When you’re working with teens, you have to relate to teens. For the work of Mental Health Connection of Tarrant County and its Reaching Teens pilot, a red Converse high top sneaker represents the youth the coalition has focused on for the last three years.
Reaching Teens is a collaborative effort our community adopted in 2014. As we roll out the final report next week, I am pleased to share that the work of 10 community agencies has resulted in a more trauma-informed and strengths-based approach when working with teens. The work done by this collaboration has created new pathways to increase resilience in the youth we serve.
With tools and education credits from the American Academy of Pediatrics, more than 400 mental health care professionals in Tarrant County are all on the same page. That’s system-wide collaboration.
The work began in 2013 when more than 800 teachers, probation officers, mental health providers, advocates and community leaders participated in a Mental Health Connection Trauma Symposium featuring Dr. Kenneth Ginsburg, professor of pediatrics at Perelman School of Medicine at The University of Pennsylvania. The momentum began for Tarrant County mental health providers to focus on becoming more trauma-informed. That means asking “What happened to you?”, not “What is wrong with you?”
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Three years ago, Dr. Ginsburg saw our community’s dedication to mental health and asked us to be a pilot for Reaching Teens. Mental Health Connection agencies, ACH Child and Family Services, Alliance for Children & Child Protective Services, Cook Children’s Medical Center, Fort Worth ISD, Lena Pope, MHMR of Tarrant County, The Parenting Center, Santa Fe Youth Services, Tarrant County Juvenile Services, and The Women’s Center joined together to pursue this initiative.
The Reaching Teens handbook is more than 600 pages written by 52 authors. Incorporating the practices of Reaching Teens led to a culture change at Alliance for Children, providers changing their own interactions at Cook Children’s Medical Center, indoor and outdoor building enhancements to trauma-informed colors and landscaping at MHMR of Tarrant County, families more readily recognizing their strengths at Lena Pope and increased awareness of self-care at Santa Fe Youth Services. The University of North Texas Health Science Center evaluated the pilot and validated how Reaching Teens practices positively impacted providers and services to youth.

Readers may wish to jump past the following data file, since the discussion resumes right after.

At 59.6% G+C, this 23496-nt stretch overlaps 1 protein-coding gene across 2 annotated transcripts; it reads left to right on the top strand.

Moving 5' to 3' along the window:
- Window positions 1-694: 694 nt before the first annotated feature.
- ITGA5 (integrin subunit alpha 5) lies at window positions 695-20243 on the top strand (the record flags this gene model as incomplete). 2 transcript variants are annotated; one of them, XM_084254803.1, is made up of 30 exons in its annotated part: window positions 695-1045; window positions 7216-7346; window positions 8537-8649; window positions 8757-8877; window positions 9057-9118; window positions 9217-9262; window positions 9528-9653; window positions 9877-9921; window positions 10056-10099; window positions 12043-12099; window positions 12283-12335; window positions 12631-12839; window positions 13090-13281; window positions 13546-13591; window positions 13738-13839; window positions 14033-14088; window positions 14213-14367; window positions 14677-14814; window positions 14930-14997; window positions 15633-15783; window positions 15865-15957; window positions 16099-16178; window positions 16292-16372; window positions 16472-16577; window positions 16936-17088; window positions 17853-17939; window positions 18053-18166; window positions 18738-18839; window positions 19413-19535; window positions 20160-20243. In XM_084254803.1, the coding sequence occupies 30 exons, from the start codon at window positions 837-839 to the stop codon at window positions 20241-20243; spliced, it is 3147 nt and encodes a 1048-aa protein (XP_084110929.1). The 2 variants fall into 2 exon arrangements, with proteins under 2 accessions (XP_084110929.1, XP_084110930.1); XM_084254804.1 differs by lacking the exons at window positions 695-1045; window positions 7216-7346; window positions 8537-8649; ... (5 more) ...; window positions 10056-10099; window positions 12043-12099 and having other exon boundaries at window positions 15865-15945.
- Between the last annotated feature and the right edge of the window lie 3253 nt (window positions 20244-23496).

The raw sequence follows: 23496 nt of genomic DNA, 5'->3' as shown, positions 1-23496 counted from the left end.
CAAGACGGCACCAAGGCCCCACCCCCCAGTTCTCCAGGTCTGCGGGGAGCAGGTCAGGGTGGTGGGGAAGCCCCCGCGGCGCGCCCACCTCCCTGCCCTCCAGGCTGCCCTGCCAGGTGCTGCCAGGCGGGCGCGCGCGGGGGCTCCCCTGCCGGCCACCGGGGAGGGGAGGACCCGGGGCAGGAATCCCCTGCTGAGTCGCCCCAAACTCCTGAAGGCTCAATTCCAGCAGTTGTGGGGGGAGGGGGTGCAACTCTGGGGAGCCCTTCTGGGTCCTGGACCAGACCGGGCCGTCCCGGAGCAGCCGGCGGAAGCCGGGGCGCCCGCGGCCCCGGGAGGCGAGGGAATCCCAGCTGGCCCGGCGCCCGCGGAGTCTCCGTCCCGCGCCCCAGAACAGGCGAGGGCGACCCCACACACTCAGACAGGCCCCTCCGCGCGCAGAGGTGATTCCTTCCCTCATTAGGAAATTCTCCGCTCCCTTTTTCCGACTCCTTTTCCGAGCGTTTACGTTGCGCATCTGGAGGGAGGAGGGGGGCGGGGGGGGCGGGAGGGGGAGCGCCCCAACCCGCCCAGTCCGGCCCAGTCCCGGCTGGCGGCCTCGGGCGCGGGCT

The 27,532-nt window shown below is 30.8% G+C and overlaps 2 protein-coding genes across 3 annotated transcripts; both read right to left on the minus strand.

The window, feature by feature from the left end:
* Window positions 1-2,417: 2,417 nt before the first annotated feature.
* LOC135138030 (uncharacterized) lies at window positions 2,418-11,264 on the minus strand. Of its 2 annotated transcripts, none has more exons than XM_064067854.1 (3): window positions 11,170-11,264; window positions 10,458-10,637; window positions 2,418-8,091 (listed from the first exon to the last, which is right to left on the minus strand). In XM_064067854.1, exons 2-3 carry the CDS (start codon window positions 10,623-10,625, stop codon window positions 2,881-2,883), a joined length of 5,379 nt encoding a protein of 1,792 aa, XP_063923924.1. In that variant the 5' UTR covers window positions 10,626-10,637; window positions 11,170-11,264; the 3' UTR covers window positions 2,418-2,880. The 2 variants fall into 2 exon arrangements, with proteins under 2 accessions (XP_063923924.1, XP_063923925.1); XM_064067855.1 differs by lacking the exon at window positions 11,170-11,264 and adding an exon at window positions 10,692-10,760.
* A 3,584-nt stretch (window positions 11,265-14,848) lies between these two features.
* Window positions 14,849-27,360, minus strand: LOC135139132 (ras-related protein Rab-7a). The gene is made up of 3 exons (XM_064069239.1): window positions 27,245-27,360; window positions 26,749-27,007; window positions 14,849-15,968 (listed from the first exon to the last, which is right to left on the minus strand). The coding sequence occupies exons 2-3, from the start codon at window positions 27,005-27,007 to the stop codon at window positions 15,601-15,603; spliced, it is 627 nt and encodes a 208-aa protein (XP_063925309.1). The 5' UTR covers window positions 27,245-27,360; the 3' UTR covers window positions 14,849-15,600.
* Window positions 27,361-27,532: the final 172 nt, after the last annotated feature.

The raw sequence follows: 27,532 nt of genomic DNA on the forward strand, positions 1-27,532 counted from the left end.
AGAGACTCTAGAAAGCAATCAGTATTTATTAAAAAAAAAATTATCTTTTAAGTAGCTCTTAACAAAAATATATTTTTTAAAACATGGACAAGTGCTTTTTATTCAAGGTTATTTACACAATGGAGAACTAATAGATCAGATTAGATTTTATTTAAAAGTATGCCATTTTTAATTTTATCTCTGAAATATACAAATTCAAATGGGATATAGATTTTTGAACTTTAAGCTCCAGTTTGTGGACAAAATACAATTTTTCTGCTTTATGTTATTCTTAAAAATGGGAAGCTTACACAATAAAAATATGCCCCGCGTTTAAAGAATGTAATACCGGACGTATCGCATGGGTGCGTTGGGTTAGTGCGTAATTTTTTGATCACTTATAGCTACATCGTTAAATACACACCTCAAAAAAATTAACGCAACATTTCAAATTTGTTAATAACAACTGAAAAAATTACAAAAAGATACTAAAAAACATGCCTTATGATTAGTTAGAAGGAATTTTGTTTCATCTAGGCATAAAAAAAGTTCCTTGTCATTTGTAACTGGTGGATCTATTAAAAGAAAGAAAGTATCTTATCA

“I have tried to explain to colleagues the ‘secret sauce’ that makes Tarrant County such a special place for young people,” Dr. Ginsburg wrote in a letter in the final report. “The most important ingredient youth need to thrive are adults who care about them deeply and who hold them to high expectations … I could not be more genuine when I tell you that Mental Health Connection is a model for the nation. “
That special sauce now means warm referrals across agencies that use the same language when describing trauma, a youth’s behavior, and service needs. There is a common approach and understanding of how best to help youth in our community.
While the pilot has ended, the work continues with a focus on professional development and self-care for providers and a continued focus on consistency, communication and collaboration across the network of providers. In other words, continue to use the “special sauce” throughout our mental health network.
The red Converse shoe on the report illustrates the steps taken and imprints made during the pilot, and reminds us to continue down the path of building resilience in our teens.
Patsy Thomas is the president of Mental Health Connection, a coalition of Tarrant County agencies working together to improve access to quality mental health services.